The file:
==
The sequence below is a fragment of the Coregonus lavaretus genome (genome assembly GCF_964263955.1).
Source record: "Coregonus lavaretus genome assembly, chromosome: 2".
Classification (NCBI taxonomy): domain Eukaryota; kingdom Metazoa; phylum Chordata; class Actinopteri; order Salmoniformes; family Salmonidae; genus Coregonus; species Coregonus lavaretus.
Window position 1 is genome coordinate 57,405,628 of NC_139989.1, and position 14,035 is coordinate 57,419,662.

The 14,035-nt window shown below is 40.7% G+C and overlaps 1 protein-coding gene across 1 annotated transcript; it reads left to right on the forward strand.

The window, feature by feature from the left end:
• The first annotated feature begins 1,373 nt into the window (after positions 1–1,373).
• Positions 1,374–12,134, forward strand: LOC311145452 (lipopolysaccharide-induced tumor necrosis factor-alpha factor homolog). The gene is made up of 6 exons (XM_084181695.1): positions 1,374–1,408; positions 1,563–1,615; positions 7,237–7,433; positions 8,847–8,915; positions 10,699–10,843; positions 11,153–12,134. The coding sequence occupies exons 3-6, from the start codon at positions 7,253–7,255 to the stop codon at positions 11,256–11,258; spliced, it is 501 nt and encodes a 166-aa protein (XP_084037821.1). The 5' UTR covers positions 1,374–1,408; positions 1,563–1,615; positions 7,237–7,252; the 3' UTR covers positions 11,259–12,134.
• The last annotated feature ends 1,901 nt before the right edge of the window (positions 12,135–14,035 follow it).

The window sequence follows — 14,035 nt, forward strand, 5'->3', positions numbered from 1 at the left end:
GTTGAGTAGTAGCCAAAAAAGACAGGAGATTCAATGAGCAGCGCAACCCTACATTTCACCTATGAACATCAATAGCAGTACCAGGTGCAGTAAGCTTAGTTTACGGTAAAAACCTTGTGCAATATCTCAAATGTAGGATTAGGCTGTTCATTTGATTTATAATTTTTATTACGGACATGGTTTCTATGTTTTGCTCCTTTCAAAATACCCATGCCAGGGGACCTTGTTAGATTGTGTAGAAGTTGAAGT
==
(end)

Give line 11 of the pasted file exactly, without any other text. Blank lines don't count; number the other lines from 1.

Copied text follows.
GTTGAGTAGTAGCCAAAAAAGACAGGAGATTCAATGAGCAGCGCAACCCTACATTTCACCTATGAACATCAATAGCAGTACCAGGTGCAGTAAGCTTAGTTTACGGTAAAAACCTTGTGCAATATCTCAAATGTAGGATTAGGCTGTTCATTTGATTTATAATTTTTATTACGGACATGGTTTCTATGTTTTGCTCCTTTCAAAATACCCATGCCAGGGGACCTTGTTAGATTGTGTAGAAGTTGAAGT